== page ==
Stated a very disappointed Uzcategui, “I felt very good. I was hurting him the entire fight. I felt like I could hurt him anytime I wanted. Nothing he hit me with hurt me.
“I was throwing a three-punch combination and I didn’t hear the bell. I didn’t mean to hit him. The third punch wasn’t that hard of a punch. I was surprised he stayed down.
“He did the same thing against Abraham that he did against me tonight. He quit against me and he quit against him. I deserve to be the winner.”
The live televised fights in The Theater kicked-off with two-division world champion Rances Barthelemy (26-0, 13 KOs) winning a 12-round unanimous decision over valiant Kiryl Relikh, (25-3, 16 KOs), of Baranovichi, Byelorussia. Scores in the WBA Super Lightweight eliminator were 116-110, 115-111 and 117-109.
The opening two rounds of the fight featured excellent action with both fighters attempting to impose their will. In the third round Relikh suffered a low blow resulting in a two-minute delay, however, no point deduction was made by referee Kenny Chevalier. Following the low blow, the shorter Relikh became much more aggressive.
With the undefeated, blue-haired Barthelemy switching stances often in the fourth stanza, he was able to score at will against Relikh.
However, Relikh came out charging in the fifth, battering away against Barthelemy who was caught against the ropes and scoring a knockdown when the ropes held the Cuban up from a barrage of hard punches.
Recovering nicely in the sixth and seventh, Barthelemy badly hurt Relikh with a multitude of body shots from both hands.
In the eight round Barthelemy truly turned the tide for good in the ninth, drilling Relikh to the canvas with a blistering left hook to the body. Through the championship rounds it was all Barthelemy who finished strong against the game but outgunned Relikh.
Said the victorious Barthelemy, “It feels great to be going forward. The 11-month layoff really took a toll on my body and I felt it in the ring.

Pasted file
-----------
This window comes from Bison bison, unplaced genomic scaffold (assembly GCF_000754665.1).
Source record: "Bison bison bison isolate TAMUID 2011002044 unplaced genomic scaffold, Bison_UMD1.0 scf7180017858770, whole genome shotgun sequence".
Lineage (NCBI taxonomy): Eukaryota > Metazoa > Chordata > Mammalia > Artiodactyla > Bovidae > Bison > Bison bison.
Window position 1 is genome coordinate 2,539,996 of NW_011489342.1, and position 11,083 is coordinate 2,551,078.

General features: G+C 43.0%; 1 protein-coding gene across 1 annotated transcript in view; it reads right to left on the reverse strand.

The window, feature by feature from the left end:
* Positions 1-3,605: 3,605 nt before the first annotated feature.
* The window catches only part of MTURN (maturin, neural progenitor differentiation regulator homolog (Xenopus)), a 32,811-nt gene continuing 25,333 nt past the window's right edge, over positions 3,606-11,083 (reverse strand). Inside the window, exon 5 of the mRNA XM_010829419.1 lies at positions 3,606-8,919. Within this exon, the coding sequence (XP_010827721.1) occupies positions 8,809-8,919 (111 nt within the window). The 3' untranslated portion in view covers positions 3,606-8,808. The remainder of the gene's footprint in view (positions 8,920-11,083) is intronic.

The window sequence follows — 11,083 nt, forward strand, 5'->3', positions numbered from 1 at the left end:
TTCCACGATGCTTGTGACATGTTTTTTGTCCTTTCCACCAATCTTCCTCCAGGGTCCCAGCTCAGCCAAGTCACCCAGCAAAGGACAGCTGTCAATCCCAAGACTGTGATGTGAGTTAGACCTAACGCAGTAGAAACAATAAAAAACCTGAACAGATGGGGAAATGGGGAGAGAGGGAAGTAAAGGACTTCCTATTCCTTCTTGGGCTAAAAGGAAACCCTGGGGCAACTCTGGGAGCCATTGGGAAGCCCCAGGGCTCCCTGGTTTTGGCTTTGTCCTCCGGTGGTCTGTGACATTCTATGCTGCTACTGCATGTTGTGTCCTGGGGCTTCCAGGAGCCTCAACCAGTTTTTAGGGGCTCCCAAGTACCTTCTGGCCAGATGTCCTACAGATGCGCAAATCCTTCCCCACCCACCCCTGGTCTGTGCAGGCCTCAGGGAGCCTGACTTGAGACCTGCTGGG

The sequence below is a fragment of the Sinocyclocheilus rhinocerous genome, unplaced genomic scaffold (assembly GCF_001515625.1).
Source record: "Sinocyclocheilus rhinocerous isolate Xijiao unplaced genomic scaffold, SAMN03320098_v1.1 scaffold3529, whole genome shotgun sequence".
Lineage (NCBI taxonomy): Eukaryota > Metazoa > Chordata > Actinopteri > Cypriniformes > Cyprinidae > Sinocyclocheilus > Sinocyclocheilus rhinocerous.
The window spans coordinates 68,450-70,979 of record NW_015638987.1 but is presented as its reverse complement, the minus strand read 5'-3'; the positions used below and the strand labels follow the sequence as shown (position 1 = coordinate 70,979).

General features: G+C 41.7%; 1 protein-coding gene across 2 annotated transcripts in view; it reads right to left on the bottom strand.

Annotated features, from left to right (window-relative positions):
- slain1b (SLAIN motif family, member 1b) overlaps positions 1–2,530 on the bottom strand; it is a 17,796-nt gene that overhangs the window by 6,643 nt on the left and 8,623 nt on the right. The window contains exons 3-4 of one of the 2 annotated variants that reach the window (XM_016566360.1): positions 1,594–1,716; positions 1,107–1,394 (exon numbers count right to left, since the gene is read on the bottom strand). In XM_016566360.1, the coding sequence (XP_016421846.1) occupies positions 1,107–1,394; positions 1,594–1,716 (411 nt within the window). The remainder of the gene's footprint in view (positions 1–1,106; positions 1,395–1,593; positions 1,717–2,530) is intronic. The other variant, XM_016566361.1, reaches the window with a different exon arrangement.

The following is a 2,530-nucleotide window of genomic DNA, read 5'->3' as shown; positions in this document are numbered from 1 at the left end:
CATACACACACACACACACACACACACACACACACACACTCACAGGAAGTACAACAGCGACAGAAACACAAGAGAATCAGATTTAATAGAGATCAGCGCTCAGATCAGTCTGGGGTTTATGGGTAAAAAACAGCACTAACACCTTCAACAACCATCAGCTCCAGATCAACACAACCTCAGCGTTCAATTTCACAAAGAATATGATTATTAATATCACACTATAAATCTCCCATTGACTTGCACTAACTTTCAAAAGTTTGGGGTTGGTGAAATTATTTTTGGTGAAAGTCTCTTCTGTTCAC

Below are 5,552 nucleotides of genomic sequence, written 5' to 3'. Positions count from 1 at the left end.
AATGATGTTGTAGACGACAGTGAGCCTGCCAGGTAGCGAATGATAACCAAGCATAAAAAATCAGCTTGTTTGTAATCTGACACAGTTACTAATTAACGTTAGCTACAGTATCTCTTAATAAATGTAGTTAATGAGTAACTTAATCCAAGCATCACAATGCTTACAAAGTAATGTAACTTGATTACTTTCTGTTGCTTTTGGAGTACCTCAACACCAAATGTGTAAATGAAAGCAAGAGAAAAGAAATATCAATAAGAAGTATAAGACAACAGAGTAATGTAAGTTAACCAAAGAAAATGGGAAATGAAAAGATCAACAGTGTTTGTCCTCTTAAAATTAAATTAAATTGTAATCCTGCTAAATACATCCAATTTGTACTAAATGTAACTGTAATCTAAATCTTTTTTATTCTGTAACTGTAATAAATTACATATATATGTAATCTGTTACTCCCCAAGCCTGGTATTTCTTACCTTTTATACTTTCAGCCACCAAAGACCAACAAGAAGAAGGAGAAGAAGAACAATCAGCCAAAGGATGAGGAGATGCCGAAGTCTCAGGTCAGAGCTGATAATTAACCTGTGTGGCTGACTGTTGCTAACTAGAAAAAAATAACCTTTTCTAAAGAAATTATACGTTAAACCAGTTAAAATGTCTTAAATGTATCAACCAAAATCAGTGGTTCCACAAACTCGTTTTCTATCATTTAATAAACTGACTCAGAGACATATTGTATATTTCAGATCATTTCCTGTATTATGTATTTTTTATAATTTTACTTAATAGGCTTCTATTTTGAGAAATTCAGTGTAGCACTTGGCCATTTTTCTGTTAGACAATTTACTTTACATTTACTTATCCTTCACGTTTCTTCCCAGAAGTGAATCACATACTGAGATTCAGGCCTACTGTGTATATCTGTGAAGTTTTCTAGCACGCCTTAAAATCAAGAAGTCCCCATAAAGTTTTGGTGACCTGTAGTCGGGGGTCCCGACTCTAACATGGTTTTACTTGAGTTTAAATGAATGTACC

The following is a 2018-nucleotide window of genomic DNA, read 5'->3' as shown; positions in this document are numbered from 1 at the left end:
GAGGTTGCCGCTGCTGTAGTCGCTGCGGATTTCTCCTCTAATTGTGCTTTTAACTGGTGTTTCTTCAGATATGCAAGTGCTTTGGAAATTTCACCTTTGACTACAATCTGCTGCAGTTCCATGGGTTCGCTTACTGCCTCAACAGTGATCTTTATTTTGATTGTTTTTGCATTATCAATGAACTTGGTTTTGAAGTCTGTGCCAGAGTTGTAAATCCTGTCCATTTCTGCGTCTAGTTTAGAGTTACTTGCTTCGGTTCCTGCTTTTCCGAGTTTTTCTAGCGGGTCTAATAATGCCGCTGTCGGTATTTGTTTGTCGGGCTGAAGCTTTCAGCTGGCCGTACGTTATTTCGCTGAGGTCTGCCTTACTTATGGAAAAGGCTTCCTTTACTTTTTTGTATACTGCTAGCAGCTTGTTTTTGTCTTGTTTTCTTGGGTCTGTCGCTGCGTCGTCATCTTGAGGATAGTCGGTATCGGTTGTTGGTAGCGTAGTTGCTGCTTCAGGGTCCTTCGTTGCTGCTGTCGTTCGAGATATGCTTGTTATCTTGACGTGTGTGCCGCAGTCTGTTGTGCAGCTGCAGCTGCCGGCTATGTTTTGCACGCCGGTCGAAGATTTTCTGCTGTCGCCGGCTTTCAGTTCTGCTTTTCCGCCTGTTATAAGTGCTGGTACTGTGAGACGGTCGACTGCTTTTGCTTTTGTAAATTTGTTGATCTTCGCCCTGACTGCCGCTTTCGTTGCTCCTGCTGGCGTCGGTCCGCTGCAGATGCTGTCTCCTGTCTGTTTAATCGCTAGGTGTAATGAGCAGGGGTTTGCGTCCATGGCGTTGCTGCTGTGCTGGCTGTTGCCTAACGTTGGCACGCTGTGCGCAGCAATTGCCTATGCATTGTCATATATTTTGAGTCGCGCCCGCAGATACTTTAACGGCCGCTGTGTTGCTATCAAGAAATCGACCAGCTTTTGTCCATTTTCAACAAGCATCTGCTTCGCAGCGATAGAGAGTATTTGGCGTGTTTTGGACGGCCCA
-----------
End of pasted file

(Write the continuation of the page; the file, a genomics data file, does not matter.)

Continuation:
“I knew it was a close fight but knew I should get a unanimous decision.
“Relikh was a hard hitter. He surprised me with a right hook in the 5th round and I hit the canvas, so I knew I had to be careful going forward. I knew I had lost that round and had to come back stronger.
“I took the sixth round to take a breather and then I came back to work the body. Once I knocked him down, I saw that he was hurt and protecting himself upstairs a lot more so I knew I was going to have to be more strategic to come out victorious.”
Replied a very disappointed Relikh, “Of course I thought I won. Even TV thought I won. The referee did his job when he called it a knockdown in the fifth. I thought it was over.”
“The two low blows definitely affected me. It takes the wind out of you. This is boxing not MMA.”
Hot super bantamweight prospect Gary Antonio Russell improved to 8-0 with six knockouts with a dominating performance and knockout stoppage of Puerto Rico’s Jovany Fuentes, (7-9, 6 KOs). Following knockdowns in the second and third stanzas, the bout was called to a halt at 0:22 of round three.
Making his pro debut, super lightweight Gary Antuanne Russell, (1-0 1 KO) wasted no time dropping Joshua Ross, (2-4-4) of Monroe, LA to the canvas three times enroute to a stoppage victory at the 2:25 mark of the initial stanza.
Gervonta Davis went on the road in the first defense of his IBF Junior Lightweight World Championship and made a statement with an emphatic third-round TKO of previously undefeated local favorite Liam Walsh in the opening bout of SHOWTIME CHAMPIONSHIP BOXING from Copper Box Arena in London.
The southpaw Davis (18-0, 17 KOs) set the pace from the opening bell, connecting seemingly at will with a strong left hook. In the third round, America’s youngest world champion floored Walsh with a strong left after a series of brutal connecting combos on the inside. Walsh got up, but the onslaught continued seconds later and referee Michael Alexander stopped the championship bout at 2:11, with Walsh defenseless and on unsteady legs.
“Tonight we were in the groove,” Davis said. “I think he was hurt pretty bad. The ref did his job and it was just a matter of time. I used my boxing IQ tonight and picked my shots, and when I picked my shots I got him out of there.
“I’m still on the rise. I became a champion super-fast, but I’m still rising and there’s more to come.”
Promoter Floyd Mayweather was ringside in London to support his fighter, who he’s christened “the future of boxing.”
Walsh (21-1, 14 KOs), who entered the bout as the No. 1 challenger and the decided local favorite at Copper Box, was disappointed with the stoppage.
“He’s very fast, very active, but that was too quick,” Walsh said. “He won fair and square, but sometimes they stop the fight too early. I never got an opportunity. I’m not saying the result would be different, but give me a chance.
“I’d love to fight him again. I’d fight him for next to nothing.”